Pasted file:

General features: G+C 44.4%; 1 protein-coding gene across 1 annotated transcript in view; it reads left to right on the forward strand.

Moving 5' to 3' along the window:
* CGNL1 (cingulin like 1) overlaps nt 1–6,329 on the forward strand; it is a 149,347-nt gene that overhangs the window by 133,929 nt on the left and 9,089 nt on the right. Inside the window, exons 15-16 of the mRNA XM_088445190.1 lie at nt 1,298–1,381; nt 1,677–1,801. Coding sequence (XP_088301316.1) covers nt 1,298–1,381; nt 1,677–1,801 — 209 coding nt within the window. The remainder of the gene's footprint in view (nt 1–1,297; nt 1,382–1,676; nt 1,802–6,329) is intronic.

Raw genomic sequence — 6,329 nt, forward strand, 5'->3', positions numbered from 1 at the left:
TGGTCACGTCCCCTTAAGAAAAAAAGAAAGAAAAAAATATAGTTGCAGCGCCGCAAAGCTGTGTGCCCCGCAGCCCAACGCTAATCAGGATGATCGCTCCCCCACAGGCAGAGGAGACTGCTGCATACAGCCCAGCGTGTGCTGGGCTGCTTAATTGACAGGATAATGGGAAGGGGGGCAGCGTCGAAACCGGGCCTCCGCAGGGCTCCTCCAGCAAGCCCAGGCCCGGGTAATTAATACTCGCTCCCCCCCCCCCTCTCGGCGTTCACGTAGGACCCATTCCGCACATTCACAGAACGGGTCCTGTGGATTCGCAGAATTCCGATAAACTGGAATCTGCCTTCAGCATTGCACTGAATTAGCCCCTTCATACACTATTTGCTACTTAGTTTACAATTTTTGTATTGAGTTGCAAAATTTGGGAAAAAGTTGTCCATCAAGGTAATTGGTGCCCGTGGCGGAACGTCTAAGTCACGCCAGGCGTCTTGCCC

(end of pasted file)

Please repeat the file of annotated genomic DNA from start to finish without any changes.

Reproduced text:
General features: G+C 44.4%; 1 protein-coding gene across 1 annotated transcript in view; it reads left to right on the forward strand.

Moving 5' to 3' along the window:
* CGNL1 (cingulin like 1) overlaps nt 1–6,329 on the forward strand; it is a 149,347-nt gene that overhangs the window by 133,929 nt on the left and 9,089 nt on the right. Inside the window, exons 15-16 of the mRNA XM_088445190.1 lie at nt 1,298–1,381; nt 1,677–1,801. Coding sequence (XP_088301316.1) covers nt 1,298–1,381; nt 1,677–1,801 — 209 coding nt within the window. The remainder of the gene's footprint in view (nt 1–1,297; nt 1,382–1,676; nt 1,802–6,329) is intronic.

Raw genomic sequence — 6,329 nt, forward strand, 5'->3', positions numbered from 1 at the left:
TGGTCACGTCCCCTTAAGAAAAAAAGAAAGAAAAAAATATAGTTGCAGCGCCGCAAAGCTGTGTGCCCCGCAGCCCAACGCTAATCAGGATGATCGCTCCCCCACAGGCAGAGGAGACTGCTGCATACAGCCCAGCGTGTGCTGGGCTGCTTAATTGACAGGATAATGGGAAGGGGGGCAGCGTCGAAACCGGGCCTCCGCAGGGCTCCTCCAGCAAGCCCAGGCCCGGGTAATTAATACTCGCTCCCCCCCCCCCTCTCGGCGTTCACGTAGGACCCATTCCGCACATTCACAGAACGGGTCCTGTGGATTCGCAGAATTCCGATAAACTGGAATCTGCCTTCAGCATTGCACTGAATTAGCCCCTTCATACACTATTTGCTACTTAGTTTACAATTTTTGTATTGAGTTGCAAAATTTGGGAAAAAGTTGTCCATCAAGGTAATTGGTGCCCGTGGCGGAACGTCTAAGTCACGCCAGGCGTCTTGCCC